ATLANTA -- Foodservice operators nationwide should immediately stop serving romaine lettuce in any form and throw away all unused supplies of the green because of possible E. coli contamination, the U.S. Centers for Disease Control and Prevention (CDC) said in a bulletin issued Nov. 20.
The agency issued the alert after 32 people in 11 states were sickened by E. coli O157:H7, a potentially lethal form of the bacteria. Similar warnings were broadcast by a number of state health departments and the CDC’s counterpart in Canada, where 18 people have been sickened in two provinces.
The contaminations were believed to have occurred between Oct. 1-31. A widespread outbreak sometimes goes undetected for days or weeks because the cases are initially viewed as isolated incidents.
The warning extends to romaine in any form—whole head, chopped or mixed with other greens. It also applies to any brand or supplier.
The CDC noted that the “fingerprint” of the E. coli detected in recent weeks matches the DNA makeup of the version that was found in leafy greens in 2017, but not in the romaine lettuce that sickened about 200 people in April and May. Five people died in that outbreak.
That contamination was eventually traced to Yuma, Ariz., one of the nation’s major sources of romaine. Authorities said the E. coli had been found in the water of a canal serving the area. They were not able to determine how the pathogen got into the water.
The CDC issued an across-the-board warning against selling and eating romaine at that time.
The agency acknowledged that it is still learning about the scope and possible cause of the outbreak disclosed today.
CHICAGO -- Convenience stores need formal food-safety programs for millions of reasons, many of which operators are already familiar with, said Donna Hood Crecca, associate principal for data firm Technomic, during CSP’s C-Store Foodservice Forum in Chicago.
Perhaps a lesser-known case for crafting a culture of foodservice safety is employee engagement. “For the workers themselves, that makes them very invested in contributing for the quality and safety of product they put out,” Crecca said.
Here's a look at four ways c-stores are developing committed team members and reliable menu offerings by incorporating food safety into every level of their programs ...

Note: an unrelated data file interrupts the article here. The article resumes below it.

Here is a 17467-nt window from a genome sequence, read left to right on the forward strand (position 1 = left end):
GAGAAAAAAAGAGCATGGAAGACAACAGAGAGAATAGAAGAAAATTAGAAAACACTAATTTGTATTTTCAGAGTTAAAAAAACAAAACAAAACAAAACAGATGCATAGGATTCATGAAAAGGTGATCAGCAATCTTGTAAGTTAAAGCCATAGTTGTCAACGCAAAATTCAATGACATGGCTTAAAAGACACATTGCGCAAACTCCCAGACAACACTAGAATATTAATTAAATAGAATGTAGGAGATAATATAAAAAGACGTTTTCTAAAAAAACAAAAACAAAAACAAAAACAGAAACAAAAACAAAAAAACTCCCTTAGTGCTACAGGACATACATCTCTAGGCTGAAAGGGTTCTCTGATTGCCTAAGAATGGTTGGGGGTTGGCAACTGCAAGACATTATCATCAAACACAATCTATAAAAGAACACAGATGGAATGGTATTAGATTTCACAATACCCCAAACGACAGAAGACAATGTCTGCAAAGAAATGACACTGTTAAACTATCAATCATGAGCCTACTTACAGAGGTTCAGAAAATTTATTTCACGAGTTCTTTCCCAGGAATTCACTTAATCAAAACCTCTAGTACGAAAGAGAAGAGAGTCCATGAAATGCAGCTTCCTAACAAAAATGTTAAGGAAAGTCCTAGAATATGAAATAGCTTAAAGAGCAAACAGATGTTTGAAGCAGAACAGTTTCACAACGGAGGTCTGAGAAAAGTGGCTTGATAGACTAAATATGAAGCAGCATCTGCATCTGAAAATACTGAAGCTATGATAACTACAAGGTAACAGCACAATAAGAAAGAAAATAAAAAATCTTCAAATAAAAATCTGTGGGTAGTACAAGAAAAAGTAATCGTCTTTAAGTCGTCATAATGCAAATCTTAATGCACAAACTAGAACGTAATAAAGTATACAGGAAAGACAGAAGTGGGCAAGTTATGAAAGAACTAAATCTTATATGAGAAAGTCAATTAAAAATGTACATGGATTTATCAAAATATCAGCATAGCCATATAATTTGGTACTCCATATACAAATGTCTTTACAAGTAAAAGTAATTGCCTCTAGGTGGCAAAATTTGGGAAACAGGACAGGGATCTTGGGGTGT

Retailers recently have come to realize that no current c-store is a perfect model for food-safety practices; even the superpremium-tier chains want to improve their practices, said Jennifer Hutto, foodservice category manager for c-store distributor McLane Co. Inc., Temple, Texas. Retailers, distributors and suppliers need to make sure they are working together to execute these complicated foodservice procedures, Hutto said.
“We have to make sure we’re using all parties,” she said. “I hear suppliers say they’re willing to train employees on how to use their products, but I don’t often hear people taking them up on that.”
Streamlined communication with suppliers and distributors could also help circumvent food-safety issues. Trisha Transue, foodservice manager for retailer Top Star Inc., Emmaus, Pa., said she has developed a phenomenal working relationship with her food distributor representative by keeping the lines of communication wide open. “She said please copy me in whenever you talk to a supplier,” Transue said. “Just [copying] her on those communications has eliminated barriers. She’ll chime in on things I don’t think about.”
Photo courtesy of Aquir.
Creating a culture of food safety is a full-time job, Transue said. The Top Star team has trained its entire operations team to prioritize food safety. Even the foodservice team’s marketing leader picks up product and checks freshness dates, she said. To bring the whole team into the chain’s food-safety initiatives, Transue recommends finding a manager with a restaurant background. “If you don’t currently have a restaurant person running your food, I beg you find one,” she said. “We look at things very differently than our c-store counterparts. I look at food costs, not gross profit. We look at waste differently.”
C-store operator United Pacific formed about two years ago and is working on growing its foodservice program across its different brands. To do that, the retailer plans to recruit team members with foodservice backgrounds. “We really are going to focus on acquiring people from the [quick-service] segment to get more people who are familiar with food into our stores to help us ... focus on foodservice culture,” said Doug Hecker, vice president of marketing and operations for the Long Beach, Calif.-based chain.
Photo courtesy of Kondor83.
Sometimes it’s about perception when it comes to food safety, said Erica Ventura, operations manager for Top Star. When employees wash their hands in the bathroom and return to the line, Ventura asks them to wash their hands again. “I say, ‘Well, the customer wasn’t in the bathroom with you to see you wash your hands,’ ” she said. “You come back from the bathroom and you wash your hands.” At some of the chain’s units with Subway restaurants, there are soap dispensers on the counter to ensure team members are adequately washing their hands.
Photo courtesy of Sasiistock.
Retailer QuickChek Corp. has designated quality-assurance auditors to check the cleanliness of stores and ensure team members are following food-safety procedures. “We have auditors from operations backgrounds, so we have people who think the way our foodservice team does,” said Nicole Remo, associate category manager for the Whitehouse Station, N.J.-based chain.
Photo courtesy of Tashatuvango.